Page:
"What happened to the Fourth Amendment? Was it repealed somehow?" (1) Those are the chilling words of U.S. District Judge James Mahan, echoed by Ninth Circuit Judge Sidney Thomas in his dissent in United States v. Comprehensive Drug Testing, Inc. ("CDT"). (2) The questions are in reference to federal agents' seizure and subsequent search of confidential medical records in relation to their investigation of the illegal distribution of steroids by the Bay Area Laboratory Cooperative ("BALCO"). (3) The agents had issued subpoenas to and then executed search warrants on two independent testing labs to obtain the steroid testing records of ten Major League Baseball ("MLB") players who had connections to their investigation of BALCO. (4) The Ninth Circuit upheld the agents' seizure and subsequent search of computer files, which contained steroid drug testing results not only for the ten targets of the federal investigation, but countless other athletes inside and outside of baseball. (5)
Because of its connection to steroids and the government's investigation into BALCO and San Francisco Giants' slugger Barry Bonds, the decision received nationwide attention. Bonds's name is inextricably tied to the BALCO investigation, having been linked to BALCO and steroid use in a recent New York Times bestseller. (6) Bonds was recently indicted on perjury and obstruction of justice charges that stemmed from allegedly false statements he made to the federal grand jury investigating illegal steroid distribution at BALCO. (7) It has even been speculated that one of the motivations behind the government's initial investigation of BALCO was a personal vendetta that the government's lead investigator, Jeff Novitsky, had against Bonds. (8)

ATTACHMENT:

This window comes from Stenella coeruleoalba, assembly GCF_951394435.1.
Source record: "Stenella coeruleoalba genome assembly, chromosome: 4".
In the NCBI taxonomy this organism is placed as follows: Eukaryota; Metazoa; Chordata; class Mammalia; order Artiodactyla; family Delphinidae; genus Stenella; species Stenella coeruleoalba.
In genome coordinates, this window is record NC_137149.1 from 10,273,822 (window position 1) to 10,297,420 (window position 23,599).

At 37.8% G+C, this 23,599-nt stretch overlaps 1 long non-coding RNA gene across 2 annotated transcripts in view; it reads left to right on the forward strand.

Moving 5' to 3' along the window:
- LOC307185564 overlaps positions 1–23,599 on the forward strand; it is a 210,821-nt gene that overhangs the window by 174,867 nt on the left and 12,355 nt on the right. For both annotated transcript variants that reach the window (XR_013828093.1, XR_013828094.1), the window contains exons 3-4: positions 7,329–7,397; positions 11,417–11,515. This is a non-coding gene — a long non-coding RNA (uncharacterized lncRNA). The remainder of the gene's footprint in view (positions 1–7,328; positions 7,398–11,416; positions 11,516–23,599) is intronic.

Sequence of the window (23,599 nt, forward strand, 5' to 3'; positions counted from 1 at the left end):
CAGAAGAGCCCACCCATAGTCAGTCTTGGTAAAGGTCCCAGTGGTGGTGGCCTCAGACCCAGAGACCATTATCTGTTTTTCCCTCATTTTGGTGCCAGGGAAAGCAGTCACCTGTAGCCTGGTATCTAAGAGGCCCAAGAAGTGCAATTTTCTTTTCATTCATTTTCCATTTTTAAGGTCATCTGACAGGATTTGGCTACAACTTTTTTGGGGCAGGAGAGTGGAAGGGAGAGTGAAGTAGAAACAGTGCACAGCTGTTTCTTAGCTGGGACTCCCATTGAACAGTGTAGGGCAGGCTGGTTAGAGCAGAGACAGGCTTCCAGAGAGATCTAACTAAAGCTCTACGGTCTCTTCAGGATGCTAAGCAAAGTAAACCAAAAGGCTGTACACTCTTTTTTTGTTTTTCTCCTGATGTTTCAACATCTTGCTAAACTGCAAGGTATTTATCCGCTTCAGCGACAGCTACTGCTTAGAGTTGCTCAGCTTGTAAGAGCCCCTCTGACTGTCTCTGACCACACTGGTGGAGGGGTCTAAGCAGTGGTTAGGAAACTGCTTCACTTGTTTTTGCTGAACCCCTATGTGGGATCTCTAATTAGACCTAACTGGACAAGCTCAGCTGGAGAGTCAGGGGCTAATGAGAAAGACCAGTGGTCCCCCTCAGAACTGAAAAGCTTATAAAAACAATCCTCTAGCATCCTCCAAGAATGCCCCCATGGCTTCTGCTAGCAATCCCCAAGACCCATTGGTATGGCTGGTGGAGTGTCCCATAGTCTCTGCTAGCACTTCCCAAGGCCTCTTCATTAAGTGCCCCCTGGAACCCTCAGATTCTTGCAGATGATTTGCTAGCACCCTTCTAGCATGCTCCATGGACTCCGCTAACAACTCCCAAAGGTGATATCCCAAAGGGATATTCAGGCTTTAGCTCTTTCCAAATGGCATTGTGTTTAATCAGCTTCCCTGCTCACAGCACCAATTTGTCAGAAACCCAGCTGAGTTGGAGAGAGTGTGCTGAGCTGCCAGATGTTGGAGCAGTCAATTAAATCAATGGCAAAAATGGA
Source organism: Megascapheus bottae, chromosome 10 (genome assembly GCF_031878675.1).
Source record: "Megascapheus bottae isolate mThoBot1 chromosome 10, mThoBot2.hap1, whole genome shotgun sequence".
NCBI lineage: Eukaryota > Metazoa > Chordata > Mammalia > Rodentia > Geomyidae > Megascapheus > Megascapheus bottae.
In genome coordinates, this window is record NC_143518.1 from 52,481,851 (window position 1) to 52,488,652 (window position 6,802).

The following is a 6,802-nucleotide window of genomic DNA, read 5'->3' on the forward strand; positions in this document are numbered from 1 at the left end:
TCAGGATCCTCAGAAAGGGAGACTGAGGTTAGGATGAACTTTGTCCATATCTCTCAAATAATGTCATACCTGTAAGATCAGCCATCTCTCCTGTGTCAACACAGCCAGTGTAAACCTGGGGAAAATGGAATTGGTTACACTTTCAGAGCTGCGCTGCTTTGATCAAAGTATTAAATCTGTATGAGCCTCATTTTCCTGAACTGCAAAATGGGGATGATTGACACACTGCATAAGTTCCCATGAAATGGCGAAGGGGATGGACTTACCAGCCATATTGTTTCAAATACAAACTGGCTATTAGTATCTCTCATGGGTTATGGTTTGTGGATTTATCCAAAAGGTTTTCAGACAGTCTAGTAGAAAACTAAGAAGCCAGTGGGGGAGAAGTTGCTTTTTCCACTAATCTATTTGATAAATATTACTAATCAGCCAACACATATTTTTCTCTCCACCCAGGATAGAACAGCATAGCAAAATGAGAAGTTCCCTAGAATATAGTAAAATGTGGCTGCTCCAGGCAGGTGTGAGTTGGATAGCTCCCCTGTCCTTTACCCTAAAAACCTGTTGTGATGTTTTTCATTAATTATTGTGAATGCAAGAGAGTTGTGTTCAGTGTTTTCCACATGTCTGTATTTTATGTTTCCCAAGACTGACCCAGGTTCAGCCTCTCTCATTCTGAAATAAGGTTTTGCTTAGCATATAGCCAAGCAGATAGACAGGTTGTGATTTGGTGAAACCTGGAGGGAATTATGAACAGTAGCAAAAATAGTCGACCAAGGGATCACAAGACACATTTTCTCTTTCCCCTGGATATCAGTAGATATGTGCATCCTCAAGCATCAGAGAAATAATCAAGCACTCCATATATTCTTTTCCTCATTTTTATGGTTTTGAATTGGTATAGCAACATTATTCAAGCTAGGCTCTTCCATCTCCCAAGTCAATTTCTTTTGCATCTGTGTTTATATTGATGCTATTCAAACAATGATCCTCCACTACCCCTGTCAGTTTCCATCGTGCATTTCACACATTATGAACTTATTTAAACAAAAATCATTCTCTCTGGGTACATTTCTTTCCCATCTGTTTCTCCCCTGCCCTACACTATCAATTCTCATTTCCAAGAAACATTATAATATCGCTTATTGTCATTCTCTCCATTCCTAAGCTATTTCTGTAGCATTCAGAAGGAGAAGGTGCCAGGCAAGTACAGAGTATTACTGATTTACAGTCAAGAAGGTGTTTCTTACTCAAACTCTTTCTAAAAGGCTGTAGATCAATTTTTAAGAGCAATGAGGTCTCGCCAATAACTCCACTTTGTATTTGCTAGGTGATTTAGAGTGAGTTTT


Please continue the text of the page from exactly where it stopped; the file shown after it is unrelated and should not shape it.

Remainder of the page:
Apart from its notoriety, the CDT decision is important in several respects. First, it attempts to define the parameters and limitations involved in computer searches, particularly with respect to the seizure and subsequent search of intermingled files. (9) The CDT court held that government agents can seize entire collections of computer data for off-site review where files within the scope of the search warrant are intermingled with irrelevant data on the computer's hard drive. (10) It also permitted the government to browse the contents of computer files to determine if they are within the scope of the warrant, without having to limit such a search to key words or file type. (11) This part of the ruling recognizes the inherent need for flexibility in conducting computer searches.
Second, the decision is also notable for what it does not do--give adequate protection to the privacy concerns of innocent third parties whose records are caught up in the government's dragnet. The case raises a fascinating question: What privacy concerns are implicated when the government obtains confidential medical records from a disinterested third party and what steps have to be taken to ensure that such concerns are not violated? The majority opinion seems to give short shrift to privacy rights, giving the government virtual carte blanche to search intermingled data that it seizes. This power is subject to post-seizure review by a magistrate, but this review is only after a proper objection has been filed by an aggrieved party. (12) In other words, the government is free to search the seized data until such objection is made. Thus, the ruling affords somewhat uncertain status to the prospect of effective judicial oversight, as there is no mechanism for providing notice to aggrieved third parties that their heretofore confidential records have been seized by the government. (13)
In addition, given the myriad issues present in the case, the decision may serve as the perfect vehicle for the United States Supreme Court (should it be given the opportunity to review the case) to lay out a consistent, uniform set of guidelines for the government to follow in conducting …